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And haughtily the trumpets peal, and gaily dance the
bells, As slow upon the labouring wind the royal blazon
swells. Look how the lion of the sea lifts up his ancient crown, And underneath his deadly paw treads the gay lilies
down! So stalked he when he turned to fight, on that famed
Picard field, Bohemia's plume, Genoa's bow, and Cæsar's eagle
shield : So glared he when at Agincourt in wrath he turned to
bay, And crushed and torn beneath his claws the princely
hunter lay. Ho! strike the flag-staff deep, sir knight ! ho ! scatter
flowers, fair maids ! Ho! gunners, fire a loud salute ! ho ! gallants, draw
your blades !
Thou sun, shine on her joyously-ye breezes, waft her
wide! Our glorious semper eadem—the banner of our pride! The freshening breeze of eve unfurled that banner's
massy fold, The parting gleam of sunshine kissed that haughty
scroll of gold; Night sank upon that dusky beach, and on the purple
Such night in England ne'er had been, nor e'er again
shall be. From Eddystone to Berwick bounds, from Lynn to
Milford Bay, That time of slumber was as bright and busy as the
For swift to east and swift to west the warning radiance
spread : High on Saint Michael's Mount it shone—it shone on
Far on the deep the Spaniards saw, along each southern
shire, Cape beyond cape, in endless range, those twinkling
points of fire ; The fisher left his skiff to rock on Tamar's glittering
waves, The rugged miners pouted to war from Mendip's sun
less caves : O'er Longleat's towers, o'er Cranborne's oaks, the
fiery herald flewHe roused the shepherds of Stonehenge—the rangers
of Beaulieu. Right sharp and quick the bells rang out, all night, from
Bristol town; And, ere the day, three hundred horse had met on
Clifton Down. The sentinel on Whitehall gate looked forth into the
night. And saw, o'erhanging Richmond Hill, that streak of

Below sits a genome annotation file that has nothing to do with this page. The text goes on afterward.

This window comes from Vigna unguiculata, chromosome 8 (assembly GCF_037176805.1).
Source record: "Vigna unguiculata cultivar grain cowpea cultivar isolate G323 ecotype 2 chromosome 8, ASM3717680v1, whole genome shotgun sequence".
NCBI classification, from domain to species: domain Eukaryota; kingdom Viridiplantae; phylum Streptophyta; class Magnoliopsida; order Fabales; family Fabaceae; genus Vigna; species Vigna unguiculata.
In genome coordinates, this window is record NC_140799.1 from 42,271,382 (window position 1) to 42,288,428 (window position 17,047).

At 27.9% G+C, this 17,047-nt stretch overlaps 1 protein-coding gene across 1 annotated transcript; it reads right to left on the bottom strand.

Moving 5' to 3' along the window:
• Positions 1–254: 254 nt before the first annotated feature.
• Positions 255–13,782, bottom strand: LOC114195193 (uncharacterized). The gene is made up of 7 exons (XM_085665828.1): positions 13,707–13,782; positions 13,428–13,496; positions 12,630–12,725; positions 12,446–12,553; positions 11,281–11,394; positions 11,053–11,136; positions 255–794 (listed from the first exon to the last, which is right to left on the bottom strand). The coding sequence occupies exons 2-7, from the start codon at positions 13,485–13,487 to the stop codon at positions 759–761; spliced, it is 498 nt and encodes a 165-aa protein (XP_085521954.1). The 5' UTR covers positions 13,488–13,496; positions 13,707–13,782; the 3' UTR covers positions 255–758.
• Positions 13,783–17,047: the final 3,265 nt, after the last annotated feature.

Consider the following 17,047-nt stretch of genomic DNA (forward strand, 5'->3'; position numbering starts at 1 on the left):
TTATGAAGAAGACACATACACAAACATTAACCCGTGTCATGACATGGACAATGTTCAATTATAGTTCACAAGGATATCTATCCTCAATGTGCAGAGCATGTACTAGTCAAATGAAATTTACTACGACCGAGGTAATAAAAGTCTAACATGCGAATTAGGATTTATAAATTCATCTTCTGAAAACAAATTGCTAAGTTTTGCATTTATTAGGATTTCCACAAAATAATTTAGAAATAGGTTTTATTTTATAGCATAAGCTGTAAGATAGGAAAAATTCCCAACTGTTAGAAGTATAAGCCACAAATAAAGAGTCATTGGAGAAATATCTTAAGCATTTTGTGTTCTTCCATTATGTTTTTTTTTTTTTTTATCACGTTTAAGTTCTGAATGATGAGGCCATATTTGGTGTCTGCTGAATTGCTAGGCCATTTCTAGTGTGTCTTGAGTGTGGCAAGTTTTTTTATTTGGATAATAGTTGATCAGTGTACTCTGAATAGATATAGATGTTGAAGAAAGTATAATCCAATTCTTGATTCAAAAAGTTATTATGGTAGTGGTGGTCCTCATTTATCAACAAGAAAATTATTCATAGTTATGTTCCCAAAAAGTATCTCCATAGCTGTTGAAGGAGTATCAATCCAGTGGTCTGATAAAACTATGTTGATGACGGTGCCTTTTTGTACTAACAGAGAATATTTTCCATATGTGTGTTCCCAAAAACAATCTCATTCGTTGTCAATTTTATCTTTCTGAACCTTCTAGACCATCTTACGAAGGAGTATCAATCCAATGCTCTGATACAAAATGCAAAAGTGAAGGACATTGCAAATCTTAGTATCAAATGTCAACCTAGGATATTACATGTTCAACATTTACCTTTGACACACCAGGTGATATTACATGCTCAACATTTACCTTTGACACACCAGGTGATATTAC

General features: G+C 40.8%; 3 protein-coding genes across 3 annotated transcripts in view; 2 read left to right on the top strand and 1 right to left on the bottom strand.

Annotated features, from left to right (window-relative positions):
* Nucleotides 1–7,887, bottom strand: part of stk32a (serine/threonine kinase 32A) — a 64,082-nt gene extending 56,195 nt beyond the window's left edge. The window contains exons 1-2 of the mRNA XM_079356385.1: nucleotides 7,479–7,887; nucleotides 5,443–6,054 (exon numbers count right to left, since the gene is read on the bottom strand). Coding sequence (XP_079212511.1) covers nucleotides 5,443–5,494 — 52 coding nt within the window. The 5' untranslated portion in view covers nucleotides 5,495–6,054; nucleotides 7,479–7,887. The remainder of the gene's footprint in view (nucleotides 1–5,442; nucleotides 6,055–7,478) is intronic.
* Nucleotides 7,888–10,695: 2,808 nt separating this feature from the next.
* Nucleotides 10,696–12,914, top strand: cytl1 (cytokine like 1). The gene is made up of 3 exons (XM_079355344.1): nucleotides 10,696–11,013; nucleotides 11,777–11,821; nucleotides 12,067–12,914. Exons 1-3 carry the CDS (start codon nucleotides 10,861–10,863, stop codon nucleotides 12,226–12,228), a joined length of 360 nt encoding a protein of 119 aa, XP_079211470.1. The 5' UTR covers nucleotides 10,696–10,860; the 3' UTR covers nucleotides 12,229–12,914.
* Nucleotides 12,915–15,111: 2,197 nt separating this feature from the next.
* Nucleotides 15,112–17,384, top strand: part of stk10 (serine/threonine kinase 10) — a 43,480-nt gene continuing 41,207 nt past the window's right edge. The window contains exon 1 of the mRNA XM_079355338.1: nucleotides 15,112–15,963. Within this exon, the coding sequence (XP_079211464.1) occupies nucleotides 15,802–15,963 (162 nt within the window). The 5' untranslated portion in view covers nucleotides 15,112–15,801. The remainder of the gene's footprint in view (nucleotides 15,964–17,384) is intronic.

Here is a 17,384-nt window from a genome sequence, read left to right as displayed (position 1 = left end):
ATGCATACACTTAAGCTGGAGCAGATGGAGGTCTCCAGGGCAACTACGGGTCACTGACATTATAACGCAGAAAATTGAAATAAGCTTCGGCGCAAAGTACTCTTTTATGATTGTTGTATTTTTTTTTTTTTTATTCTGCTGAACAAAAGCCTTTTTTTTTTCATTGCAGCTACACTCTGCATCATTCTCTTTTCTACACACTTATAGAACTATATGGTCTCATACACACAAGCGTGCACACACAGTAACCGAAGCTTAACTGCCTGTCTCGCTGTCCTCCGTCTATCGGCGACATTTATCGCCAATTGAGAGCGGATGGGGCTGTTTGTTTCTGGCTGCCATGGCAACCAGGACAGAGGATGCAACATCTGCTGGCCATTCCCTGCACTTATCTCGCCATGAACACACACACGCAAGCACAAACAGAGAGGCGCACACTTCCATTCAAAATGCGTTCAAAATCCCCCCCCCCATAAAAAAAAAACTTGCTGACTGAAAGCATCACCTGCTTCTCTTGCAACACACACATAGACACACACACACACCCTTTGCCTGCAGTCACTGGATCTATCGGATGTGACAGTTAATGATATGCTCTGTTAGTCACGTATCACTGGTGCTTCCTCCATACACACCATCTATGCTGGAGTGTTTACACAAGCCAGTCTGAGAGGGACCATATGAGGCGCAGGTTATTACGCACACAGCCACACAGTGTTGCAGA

blood-red light. The bugle's note, and cannon's roar, the deathlike
silence broke, And with one start, and with one cry, the royal city
woke; At once, on all her stately gates, arose the answering At once the wild alarum clashed from all her reeling
spires ; From all the batteries of the Tower pealed loud the
voice of fear, And all the thousand masts of Thames sent back a
louder cheer : And from the farthest wards was heard the rush of
hurrying feet, And the broad streams of flags and pikes dashed down
each rousing street : And broader still became the blaze, and louder still
As fast from every village round the horse came spur
ring in; And eastward straight, for wild Blackheath, the warlike
errand went ; And roused in many an ancient hall the gallant squires
of Kent : Southward, for Surrey's pleasant hills, flew those bright
coursers forth; High on black Hampstead's swarthy moor, they started
for the north; And on, and on, without a pause, untired they bounded
All night from tower to tower they sprang, all night
from hill to hill; Till the proud peak unfurled the flag o'er Derwent's
rocky dales; Till, like volcanoes, flared to heaven the stormy hills
of Wales; Till twelve fair counties saw the blaze on Malvern's
lonely height; Till streamed in crimson, on the wind, the Wrekin's
crest of light. Till, broad and fierce, the star came forth, on Ely's
stately fane, And town and hamlet rose in arms, o'er all the bound
less plain : Till Belvoir's lordly towers the sign to Lincoln sent, And Lincoln sped the message on, o'er the wide vale
of Trent; Till Skiddaw saw the fire that burned on Gaunt's em
battled pile, And the red glare of Skiddaw roused the burghers of
HENRY WADSWORTH LONGFELLOW. AN American poet, born at Portland, in Maine, in the year 1807, and still living.
Longfellow's chief works are :-Voices of the Night; Evangeline ; The Golden Legend ; Hiawatha ; The Courtship of Miles Standish ; By the Fireside, etc.
A PSALM OF LIFE.
Life is but an empty dream !
And things are not what they seem.
And the grave is not its goal;
Was not spoken of the soul.
Is our destined end or way ;,
Finds us farther than to-day.
In the bivouac of Life,
Be a hero in the strife !
Let the dead past bury its dead !
Heart within, and God o'erhead !
We can make our lives sublime,
Footprints on the sands of time;
Sailing o'er life's solemn main,
Seeing, shall take heart again.
Let us, then, be up and doing,
With a heart for any fate; Still achieving, still pursuing, Learn to labour and to wait.
Voices of the Night.
The shades of night were falling fast,